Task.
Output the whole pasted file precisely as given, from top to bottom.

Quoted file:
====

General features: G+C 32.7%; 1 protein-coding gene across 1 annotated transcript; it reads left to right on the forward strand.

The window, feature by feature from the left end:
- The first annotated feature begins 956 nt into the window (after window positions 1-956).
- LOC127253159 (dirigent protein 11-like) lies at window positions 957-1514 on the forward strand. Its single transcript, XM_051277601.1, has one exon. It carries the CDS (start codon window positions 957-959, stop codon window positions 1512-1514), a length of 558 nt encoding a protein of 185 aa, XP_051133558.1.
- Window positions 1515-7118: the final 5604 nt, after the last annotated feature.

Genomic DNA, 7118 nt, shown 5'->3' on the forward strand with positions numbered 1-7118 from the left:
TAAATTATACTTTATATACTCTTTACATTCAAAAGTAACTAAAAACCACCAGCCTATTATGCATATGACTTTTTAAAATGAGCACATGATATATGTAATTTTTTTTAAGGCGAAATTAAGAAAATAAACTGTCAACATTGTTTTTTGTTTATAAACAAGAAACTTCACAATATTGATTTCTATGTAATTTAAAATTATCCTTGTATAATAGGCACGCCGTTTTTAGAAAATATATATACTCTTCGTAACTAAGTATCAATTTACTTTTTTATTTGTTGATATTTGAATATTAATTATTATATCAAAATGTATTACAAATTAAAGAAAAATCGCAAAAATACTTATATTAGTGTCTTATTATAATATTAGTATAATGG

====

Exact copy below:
General features: G+C 32.7%; 1 protein-coding gene across 1 annotated transcript; it reads left to right on the forward strand.

The window, feature by feature from the left end:
- The first annotated feature begins 956 nt into the window (after window positions 1-956).
- LOC127253159 (dirigent protein 11-like) lies at window positions 957-1514 on the forward strand. Its single transcript, XM_051277601.1, has one exon. It carries the CDS (start codon window positions 957-959, stop codon window positions 1512-1514), a length of 558 nt encoding a protein of 185 aa, XP_051133558.1.
- Window positions 1515-7118: the final 5604 nt, after the last annotated feature.

Genomic DNA, 7118 nt, shown 5'->3' on the forward strand with positions numbered 1-7118 from the left:
TAAATTATACTTTATATACTCTTTACATTCAAAAGTAACTAAAAACCACCAGCCTATTATGCATATGACTTTTTAAAATGAGCACATGATATATGTAATTTTTTTTAAGGCGAAATTAAGAAAATAAACTGTCAACATTGTTTTTTGTTTATAAACAAGAAACTTCACAATATTGATTTCTATGTAATTTAAAATTATCCTTGTATAATAGGCACGCCGTTTTTAGAAAATATATATACTCTTCGTAACTAAGTATCAATTTACTTTTTTATTTGTTGATATTTGAATATTAATTATTATATCAAAATGTATTACAAATTAAAGAAAAATCGCAAAAATACTTATATTAGTGTCTTATTATAATATTAGTATAATGG